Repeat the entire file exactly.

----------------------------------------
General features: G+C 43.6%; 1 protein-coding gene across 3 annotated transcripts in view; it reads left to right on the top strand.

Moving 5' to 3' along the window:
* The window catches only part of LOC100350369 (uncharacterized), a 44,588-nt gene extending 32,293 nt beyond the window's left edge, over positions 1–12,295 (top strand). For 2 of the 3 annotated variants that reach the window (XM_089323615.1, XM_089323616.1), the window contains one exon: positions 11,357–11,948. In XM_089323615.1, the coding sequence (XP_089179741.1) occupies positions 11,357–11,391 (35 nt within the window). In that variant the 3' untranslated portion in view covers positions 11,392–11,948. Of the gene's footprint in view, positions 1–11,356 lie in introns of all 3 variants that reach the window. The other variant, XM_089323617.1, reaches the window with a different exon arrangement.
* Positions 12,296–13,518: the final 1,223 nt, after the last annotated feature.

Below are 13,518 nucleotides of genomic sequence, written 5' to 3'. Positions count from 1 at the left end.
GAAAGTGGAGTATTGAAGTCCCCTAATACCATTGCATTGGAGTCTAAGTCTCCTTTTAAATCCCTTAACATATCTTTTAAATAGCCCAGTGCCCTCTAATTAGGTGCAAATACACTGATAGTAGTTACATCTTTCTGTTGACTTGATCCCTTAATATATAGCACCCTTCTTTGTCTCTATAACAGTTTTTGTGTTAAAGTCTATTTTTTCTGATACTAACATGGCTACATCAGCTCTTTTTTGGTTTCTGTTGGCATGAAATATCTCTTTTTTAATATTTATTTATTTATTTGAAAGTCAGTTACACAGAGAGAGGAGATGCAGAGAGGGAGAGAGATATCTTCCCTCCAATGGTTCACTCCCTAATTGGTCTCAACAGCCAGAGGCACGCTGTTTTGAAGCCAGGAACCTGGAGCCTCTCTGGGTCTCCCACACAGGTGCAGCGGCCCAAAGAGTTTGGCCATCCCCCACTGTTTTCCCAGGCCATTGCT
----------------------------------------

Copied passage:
General features: G+C 43.6%; 1 protein-coding gene across 3 annotated transcripts in view; it reads left to right on the top strand.

Moving 5' to 3' along the window:
* The window catches only part of LOC100350369 (uncharacterized), a 44,588-nt gene extending 32,293 nt beyond the window's left edge, over positions 1–12,295 (top strand). For 2 of the 3 annotated variants that reach the window (XM_089323615.1, XM_089323616.1), the window contains one exon: positions 11,357–11,948. In XM_089323615.1, the coding sequence (XP_089179741.1) occupies positions 11,357–11,391 (35 nt within the window). In that variant the 3' untranslated portion in view covers positions 11,392–11,948. Of the gene's footprint in view, positions 1–11,356 lie in introns of all 3 variants that reach the window. The other variant, XM_089323617.1, reaches the window with a different exon arrangement.
* Positions 12,296–13,518: the final 1,223 nt, after the last annotated feature.

Below are 13,518 nucleotides of genomic sequence, written 5' to 3'. Positions count from 1 at the left end.
GAAAGTGGAGTATTGAAGTCCCCTAATACCATTGCATTGGAGTCTAAGTCTCCTTTTAAATCCCTTAACATATCTTTTAAATAGCCCAGTGCCCTCTAATTAGGTGCAAATACACTGATAGTAGTTACATCTTTCTGTTGACTTGATCCCTTAATATATAGCACCCTTCTTTGTCTCTATAACAGTTTTTGTGTTAAAGTCTATTTTTTCTGATACTAACATGGCTACATCAGCTCTTTTTTGGTTTCTGTTGGCATGAAATATCTCTTTTTTAATATTTATTTATTTATTTGAAAGTCAGTTACACAGAGAGAGGAGATGCAGAGAGGGAGAGAGATATCTTCCCTCCAATGGTTCACTCCCTAATTGGTCTCAACAGCCAGAGGCACGCTGTTTTGAAGCCAGGAACCTGGAGCCTCTCTGGGTCTCCCACACAGGTGCAGCGGCCCAAAGAGTTTGGCCATCCCCCACTGTTTTCCCAGGCCATTGCT